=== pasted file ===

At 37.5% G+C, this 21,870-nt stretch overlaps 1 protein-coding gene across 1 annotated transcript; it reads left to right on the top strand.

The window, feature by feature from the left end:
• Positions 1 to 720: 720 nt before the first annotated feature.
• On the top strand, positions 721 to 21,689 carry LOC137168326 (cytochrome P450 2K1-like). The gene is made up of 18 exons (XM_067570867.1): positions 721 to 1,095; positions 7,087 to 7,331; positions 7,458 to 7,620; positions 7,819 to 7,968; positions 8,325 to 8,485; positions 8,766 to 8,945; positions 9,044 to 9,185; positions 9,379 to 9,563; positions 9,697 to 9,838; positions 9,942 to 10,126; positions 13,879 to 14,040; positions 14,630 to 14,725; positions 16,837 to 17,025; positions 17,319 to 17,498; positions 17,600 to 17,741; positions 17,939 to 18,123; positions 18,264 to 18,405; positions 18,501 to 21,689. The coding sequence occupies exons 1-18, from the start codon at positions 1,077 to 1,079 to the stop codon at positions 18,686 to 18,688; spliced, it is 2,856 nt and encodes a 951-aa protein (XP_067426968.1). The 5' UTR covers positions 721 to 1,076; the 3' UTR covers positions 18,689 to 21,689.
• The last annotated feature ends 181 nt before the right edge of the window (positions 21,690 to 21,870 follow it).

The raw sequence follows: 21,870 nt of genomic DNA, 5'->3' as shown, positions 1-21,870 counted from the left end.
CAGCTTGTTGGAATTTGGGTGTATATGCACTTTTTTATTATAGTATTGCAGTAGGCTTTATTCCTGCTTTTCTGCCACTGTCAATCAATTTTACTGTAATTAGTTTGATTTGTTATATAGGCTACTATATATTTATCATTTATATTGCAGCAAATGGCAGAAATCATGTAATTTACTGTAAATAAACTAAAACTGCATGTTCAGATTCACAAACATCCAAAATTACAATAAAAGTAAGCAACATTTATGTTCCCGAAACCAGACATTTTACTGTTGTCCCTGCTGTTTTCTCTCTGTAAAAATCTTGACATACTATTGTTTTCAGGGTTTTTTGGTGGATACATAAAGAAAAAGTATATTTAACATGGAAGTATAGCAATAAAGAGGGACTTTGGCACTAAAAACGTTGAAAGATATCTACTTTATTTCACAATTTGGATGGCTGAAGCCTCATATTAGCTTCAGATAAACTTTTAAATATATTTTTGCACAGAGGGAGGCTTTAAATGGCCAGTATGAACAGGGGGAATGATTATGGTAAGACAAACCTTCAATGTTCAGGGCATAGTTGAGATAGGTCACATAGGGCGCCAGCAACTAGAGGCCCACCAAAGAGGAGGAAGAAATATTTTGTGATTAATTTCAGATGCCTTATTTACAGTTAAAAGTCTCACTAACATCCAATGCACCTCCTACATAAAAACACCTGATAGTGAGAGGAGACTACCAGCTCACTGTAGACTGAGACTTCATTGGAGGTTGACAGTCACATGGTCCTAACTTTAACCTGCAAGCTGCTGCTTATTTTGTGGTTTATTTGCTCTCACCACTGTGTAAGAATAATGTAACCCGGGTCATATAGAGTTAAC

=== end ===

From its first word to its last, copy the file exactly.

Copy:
At 37.5% G+C, this 21,870-nt stretch overlaps 1 protein-coding gene across 1 annotated transcript; it reads left to right on the top strand.

The window, feature by feature from the left end:
• Positions 1 to 720: 720 nt before the first annotated feature.
• On the top strand, positions 721 to 21,689 carry LOC137168326 (cytochrome P450 2K1-like). The gene is made up of 18 exons (XM_067570867.1): positions 721 to 1,095; positions 7,087 to 7,331; positions 7,458 to 7,620; positions 7,819 to 7,968; positions 8,325 to 8,485; positions 8,766 to 8,945; positions 9,044 to 9,185; positions 9,379 to 9,563; positions 9,697 to 9,838; positions 9,942 to 10,126; positions 13,879 to 14,040; positions 14,630 to 14,725; positions 16,837 to 17,025; positions 17,319 to 17,498; positions 17,600 to 17,741; positions 17,939 to 18,123; positions 18,264 to 18,405; positions 18,501 to 21,689. The coding sequence occupies exons 1-18, from the start codon at positions 1,077 to 1,079 to the stop codon at positions 18,686 to 18,688; spliced, it is 2,856 nt and encodes a 951-aa protein (XP_067426968.1). The 5' UTR covers positions 721 to 1,076; the 3' UTR covers positions 18,689 to 21,689.
• The last annotated feature ends 181 nt before the right edge of the window (positions 21,690 to 21,870 follow it).

The raw sequence follows: 21,870 nt of genomic DNA, 5'->3' as shown, positions 1-21,870 counted from the left end.
CAGCTTGTTGGAATTTGGGTGTATATGCACTTTTTTATTATAGTATTGCAGTAGGCTTTATTCCTGCTTTTCTGCCACTGTCAATCAATTTTACTGTAATTAGTTTGATTTGTTATATAGGCTACTATATATTTATCATTTATATTGCAGCAAATGGCAGAAATCATGTAATTTACTGTAAATAAACTAAAACTGCATGTTCAGATTCACAAACATCCAAAATTACAATAAAAGTAAGCAACATTTATGTTCCCGAAACCAGACATTTTACTGTTGTCCCTGCTGTTTTCTCTCTGTAAAAATCTTGACATACTATTGTTTTCAGGGTTTTTTGGTGGATACATAAAGAAAAAGTATATTTAACATGGAAGTATAGCAATAAAGAGGGACTTTGGCACTAAAAACGTTGAAAGATATCTACTTTATTTCACAATTTGGATGGCTGAAGCCTCATATTAGCTTCAGATAAACTTTTAAATATATTTTTGCACAGAGGGAGGCTTTAAATGGCCAGTATGAACAGGGGGAATGATTATGGTAAGACAAACCTTCAATGTTCAGGGCATAGTTGAGATAGGTCACATAGGGCGCCAGCAACTAGAGGCCCACCAAAGAGGAGGAAGAAATATTTTGTGATTAATTTCAGATGCCTTATTTACAGTTAAAAGTCTCACTAACATCCAATGCACCTCCTACATAAAAACACCTGATAGTGAGAGGAGACTACCAGCTCACTGTAGACTGAGACTTCATTGGAGGTTGACAGTCACATGGTCCTAACTTTAACCTGCAAGCTGCTGCTTATTTTGTGGTTTATTTGCTCTCACCACTGTGTAAGAATAATGTAACCCGGGTCATATAGAGTTAAC